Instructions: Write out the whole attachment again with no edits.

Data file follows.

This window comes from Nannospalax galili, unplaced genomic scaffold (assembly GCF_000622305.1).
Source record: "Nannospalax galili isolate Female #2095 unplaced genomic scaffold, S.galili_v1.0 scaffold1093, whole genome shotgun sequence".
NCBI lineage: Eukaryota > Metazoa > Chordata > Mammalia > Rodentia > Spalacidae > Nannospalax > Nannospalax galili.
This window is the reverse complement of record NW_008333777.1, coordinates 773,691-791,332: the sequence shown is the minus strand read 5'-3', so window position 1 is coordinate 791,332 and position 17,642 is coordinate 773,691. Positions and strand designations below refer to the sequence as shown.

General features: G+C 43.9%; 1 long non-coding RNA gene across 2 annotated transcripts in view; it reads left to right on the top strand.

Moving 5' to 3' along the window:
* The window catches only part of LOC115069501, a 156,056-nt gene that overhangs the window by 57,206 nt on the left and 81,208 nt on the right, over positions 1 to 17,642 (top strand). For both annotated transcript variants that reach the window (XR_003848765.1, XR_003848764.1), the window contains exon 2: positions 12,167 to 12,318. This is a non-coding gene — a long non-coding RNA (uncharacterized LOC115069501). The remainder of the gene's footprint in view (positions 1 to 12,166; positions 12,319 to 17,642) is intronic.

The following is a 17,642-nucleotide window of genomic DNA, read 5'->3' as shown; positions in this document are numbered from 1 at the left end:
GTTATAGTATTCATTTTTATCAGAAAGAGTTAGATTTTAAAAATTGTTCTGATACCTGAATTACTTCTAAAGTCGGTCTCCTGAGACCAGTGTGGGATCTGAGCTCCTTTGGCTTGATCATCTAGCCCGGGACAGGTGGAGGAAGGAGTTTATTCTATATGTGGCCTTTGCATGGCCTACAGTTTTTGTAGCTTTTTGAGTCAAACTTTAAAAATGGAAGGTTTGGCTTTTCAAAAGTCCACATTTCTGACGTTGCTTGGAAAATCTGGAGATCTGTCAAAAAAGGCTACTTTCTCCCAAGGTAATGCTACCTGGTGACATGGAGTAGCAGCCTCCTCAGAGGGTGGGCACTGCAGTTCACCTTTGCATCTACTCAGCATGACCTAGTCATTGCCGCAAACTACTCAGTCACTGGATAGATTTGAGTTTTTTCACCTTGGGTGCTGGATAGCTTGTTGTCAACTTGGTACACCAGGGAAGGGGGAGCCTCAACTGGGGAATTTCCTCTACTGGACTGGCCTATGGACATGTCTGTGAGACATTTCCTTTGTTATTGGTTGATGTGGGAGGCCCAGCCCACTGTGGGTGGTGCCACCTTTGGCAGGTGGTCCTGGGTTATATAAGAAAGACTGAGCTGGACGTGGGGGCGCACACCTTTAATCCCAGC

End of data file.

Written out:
This window comes from Nannospalax galili, unplaced genomic scaffold (assembly GCF_000622305.1).
Source record: "Nannospalax galili isolate Female #2095 unplaced genomic scaffold, S.galili_v1.0 scaffold1093, whole genome shotgun sequence".
NCBI lineage: Eukaryota > Metazoa > Chordata > Mammalia > Rodentia > Spalacidae > Nannospalax > Nannospalax galili.
This window is the reverse complement of record NW_008333777.1, coordinates 773,691-791,332: the sequence shown is the minus strand read 5'-3', so window position 1 is coordinate 791,332 and position 17,642 is coordinate 773,691. Positions and strand designations below refer to the sequence as shown.

General features: G+C 43.9%; 1 long non-coding RNA gene across 2 annotated transcripts in view; it reads left to right on the top strand.

Moving 5' to 3' along the window:
* The window catches only part of LOC115069501, a 156,056-nt gene that overhangs the window by 57,206 nt on the left and 81,208 nt on the right, over positions 1 to 17,642 (top strand). For both annotated transcript variants that reach the window (XR_003848765.1, XR_003848764.1), the window contains exon 2: positions 12,167 to 12,318. This is a non-coding gene — a long non-coding RNA (uncharacterized LOC115069501). The remainder of the gene's footprint in view (positions 1 to 12,166; positions 12,319 to 17,642) is intronic.

The following is a 17,642-nucleotide window of genomic DNA, read 5'->3' as shown; positions in this document are numbered from 1 at the left end:
GTTATAGTATTCATTTTTATCAGAAAGAGTTAGATTTTAAAAATTGTTCTGATACCTGAATTACTTCTAAAGTCGGTCTCCTGAGACCAGTGTGGGATCTGAGCTCCTTTGGCTTGATCATCTAGCCCGGGACAGGTGGAGGAAGGAGTTTATTCTATATGTGGCCTTTGCATGGCCTACAGTTTTTGTAGCTTTTTGAGTCAAACTTTAAAAATGGAAGGTTTGGCTTTTCAAAAGTCCACATTTCTGACGTTGCTTGGAAAATCTGGAGATCTGTCAAAAAAGGCTACTTTCTCCCAAGGTAATGCTACCTGGTGACATGGAGTAGCAGCCTCCTCAGAGGGTGGGCACTGCAGTTCACCTTTGCATCTACTCAGCATGACCTAGTCATTGCCGCAAACTACTCAGTCACTGGATAGATTTGAGTTTTTTCACCTTGGGTGCTGGATAGCTTGTTGTCAACTTGGTACACCAGGGAAGGGGGAGCCTCAACTGGGGAATTTCCTCTACTGGACTGGCCTATGGACATGTCTGTGAGACATTTCCTTTGTTATTGGTTGATGTGGGAGGCCCAGCCCACTGTGGGTGGTGCCACCTTTGGCAGGTGGTCCTGGGTTATATAAGAAAGACTGAGCTGGACGTGGGGGCGCACACCTTTAATCCCAGC